BRD control should be re-evaluated on farm, research suggests

The first specific vaccine for protecting cattle against respiratory coronavirus will soon be available to UK farmers, and follows recent research suggesting BCoV plays a bigger role in BRD than previously accepted. Sarah Kidby reports.

image of calves

BCoV is part of a family of viruses associated with both enteric and respiratory diseases in ruminants, and is transmitted by aerosol inhalation or the faecal-oral route. But while it is a well-established cause of neonatal calf diarrhoea, BCoV also increases the risk of BRD in calves when present in the respiratory tract, said Dr Paul Burr, vet and director of Biobest.

Speaking during a press briefing for MSD Animal Health, Dr Burr said the UK has previously been sceptical about the importance of BCoV in BRD – but worldwide, it is considered part of the BRD complex.

A widespread issue

Respiratory disease in UK calves is widespread – described as inevitable by some farmers – and comes at a high cost in terms of time, veterinary treatments and long-term profitability. The direct annual cost to the industry has been estimated at £100 million – though this figure is likely to be higher now. It also causes permanent damage to significant parts of the lung tissue, reduces calf growth rates and, in dairy cows, slows the time to first service.

Respiratory disease is a classic iceberg disease and a critical area for the overuse of antibiotics. However, vaccination is under-used in the UK cattle sector, according to MSD research.

It’s a multi-factorial disease, impacted by factors including:

  • Pathogens: RSV, parainfluenza-3 virus (Pi3), IBR, coronavirus, mycoplasma; and Pasteurella, Mannheimia and Histophilus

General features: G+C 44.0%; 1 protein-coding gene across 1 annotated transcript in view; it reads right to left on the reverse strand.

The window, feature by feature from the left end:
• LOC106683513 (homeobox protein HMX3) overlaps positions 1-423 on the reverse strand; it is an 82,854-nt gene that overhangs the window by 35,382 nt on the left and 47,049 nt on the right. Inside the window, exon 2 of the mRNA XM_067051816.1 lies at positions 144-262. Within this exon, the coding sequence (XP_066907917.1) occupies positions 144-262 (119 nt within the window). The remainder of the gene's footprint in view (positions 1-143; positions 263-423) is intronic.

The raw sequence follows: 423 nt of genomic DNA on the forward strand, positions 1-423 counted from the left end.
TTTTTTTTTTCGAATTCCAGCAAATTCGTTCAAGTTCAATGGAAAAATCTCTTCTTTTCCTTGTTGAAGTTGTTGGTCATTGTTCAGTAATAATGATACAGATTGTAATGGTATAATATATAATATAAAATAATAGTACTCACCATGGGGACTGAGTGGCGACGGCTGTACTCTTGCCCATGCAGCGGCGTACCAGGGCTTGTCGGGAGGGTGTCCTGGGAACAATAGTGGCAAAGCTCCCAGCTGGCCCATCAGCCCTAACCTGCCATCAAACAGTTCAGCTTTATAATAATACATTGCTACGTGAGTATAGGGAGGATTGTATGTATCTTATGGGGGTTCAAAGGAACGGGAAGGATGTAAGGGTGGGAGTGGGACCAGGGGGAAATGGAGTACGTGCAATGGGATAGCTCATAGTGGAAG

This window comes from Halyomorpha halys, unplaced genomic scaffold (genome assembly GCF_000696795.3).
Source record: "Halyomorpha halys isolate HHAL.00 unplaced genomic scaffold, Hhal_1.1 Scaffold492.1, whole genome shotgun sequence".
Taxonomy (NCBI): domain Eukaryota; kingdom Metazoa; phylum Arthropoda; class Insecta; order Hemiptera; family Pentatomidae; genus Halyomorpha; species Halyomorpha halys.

• Environment: Optimal hygiene, minimal cold stress, good ventilation without drafts, and controlled moisture levels
  • Nutrition: Colostrum management and intake, quality of concentrate and fibre; consistent and sufficient milk feeding regime; and free access to clean water
  • Stress: Management practices, timing and separating of stressful events.

“Opening the door” to other pathogens

BCoV is frequently isolated alongside other, more recognised calf respiratory disease pathogens such as BRSV, M. haemolytica, Pi-3 and M. bovis, suggesting an interplay between these organisms, Dr Burr said.

“Research has shown that BCoV infection disturbs the protective mucus lining of the thoracic tract. It may therefore be that BCoV ‘opens the door’ for the other viral and bacterial pathogens to establish themselves and cause disease.”

Recent research by MSD found BCoV was the most prevalent virus found in routine disease screening and nasal swab samples taken during BRD outbreaks. It was found in 39% of more than 400 nasal swab samples taken between 2020 and 2022, from BRD affected cattle on UK farms. It was less likely to be found as age increased, and more likely in the winter months. If BCoV was identified, it was more likely that Mycoplasma, Mannheimia and Pi3 would also be found.